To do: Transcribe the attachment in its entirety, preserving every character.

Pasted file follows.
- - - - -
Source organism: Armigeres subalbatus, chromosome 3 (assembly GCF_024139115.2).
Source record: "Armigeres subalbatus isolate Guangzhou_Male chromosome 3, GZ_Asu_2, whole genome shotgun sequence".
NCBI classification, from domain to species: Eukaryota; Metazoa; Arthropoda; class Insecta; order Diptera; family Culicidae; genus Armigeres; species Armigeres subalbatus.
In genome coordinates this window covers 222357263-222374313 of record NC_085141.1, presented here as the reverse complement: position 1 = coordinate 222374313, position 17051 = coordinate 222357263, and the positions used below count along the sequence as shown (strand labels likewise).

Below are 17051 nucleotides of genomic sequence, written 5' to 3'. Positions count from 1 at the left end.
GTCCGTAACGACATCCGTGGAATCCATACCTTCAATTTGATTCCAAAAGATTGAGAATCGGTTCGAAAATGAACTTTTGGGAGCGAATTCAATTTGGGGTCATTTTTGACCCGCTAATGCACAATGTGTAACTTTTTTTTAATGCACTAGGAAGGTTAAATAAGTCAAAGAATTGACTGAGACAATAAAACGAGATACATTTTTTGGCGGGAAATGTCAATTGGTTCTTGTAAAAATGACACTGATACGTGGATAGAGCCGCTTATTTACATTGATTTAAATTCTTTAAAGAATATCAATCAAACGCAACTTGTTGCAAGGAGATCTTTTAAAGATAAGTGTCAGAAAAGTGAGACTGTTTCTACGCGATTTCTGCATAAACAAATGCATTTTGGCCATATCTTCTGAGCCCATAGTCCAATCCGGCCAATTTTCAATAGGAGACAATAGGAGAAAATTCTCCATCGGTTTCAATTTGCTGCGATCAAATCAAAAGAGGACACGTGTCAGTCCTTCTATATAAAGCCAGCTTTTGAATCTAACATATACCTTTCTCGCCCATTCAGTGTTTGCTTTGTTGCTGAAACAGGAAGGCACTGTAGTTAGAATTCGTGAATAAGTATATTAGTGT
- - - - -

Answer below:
Source organism: Armigeres subalbatus, chromosome 3 (assembly GCF_024139115.2).
Source record: "Armigeres subalbatus isolate Guangzhou_Male chromosome 3, GZ_Asu_2, whole genome shotgun sequence".
NCBI classification, from domain to species: Eukaryota; Metazoa; Arthropoda; class Insecta; order Diptera; family Culicidae; genus Armigeres; species Armigeres subalbatus.
In genome coordinates this window covers 222357263-222374313 of record NC_085141.1, presented here as the reverse complement: position 1 = coordinate 222374313, position 17051 = coordinate 222357263, and the positions used below count along the sequence as shown (strand labels likewise).

Below are 17051 nucleotides of genomic sequence, written 5' to 3'. Positions count from 1 at the left end.
GTCCGTAACGACATCCGTGGAATCCATACCTTCAATTTGATTCCAAAAGATTGAGAATCGGTTCGAAAATGAACTTTTGGGAGCGAATTCAATTTGGGGTCATTTTTGACCCGCTAATGCACAATGTGTAACTTTTTTTTAATGCACTAGGAAGGTTAAATAAGTCAAAGAATTGACTGAGACAATAAAACGAGATACATTTTTTGGCGGGAAATGTCAATTGGTTCTTGTAAAAATGACACTGATACGTGGATAGAGCCGCTTATTTACATTGATTTAAATTCTTTAAAGAATATCAATCAAACGCAACTTGTTGCAAGGAGATCTTTTAAAGATAAGTGTCAGAAAAGTGAGACTGTTTCTACGCGATTTCTGCATAAACAAATGCATTTTGGCCATATCTTCTGAGCCCATAGTCCAATCCGGCCAATTTTCAATAGGAGACAATAGGAGAAAATTCTCCATCGGTTTCAATTTGCTGCGATCAAATCAAAAGAGGACACGTGTCAGTCCTTCTATATAAAGCCAGCTTTTGAATCTAACATATACCTTTCTCGCCCATTCAGTGTTTGCTTTGTTGCTGAAACAGGAAGGCACTGTAGTTAGAATTCGTGAATAAGTATATTAGTGT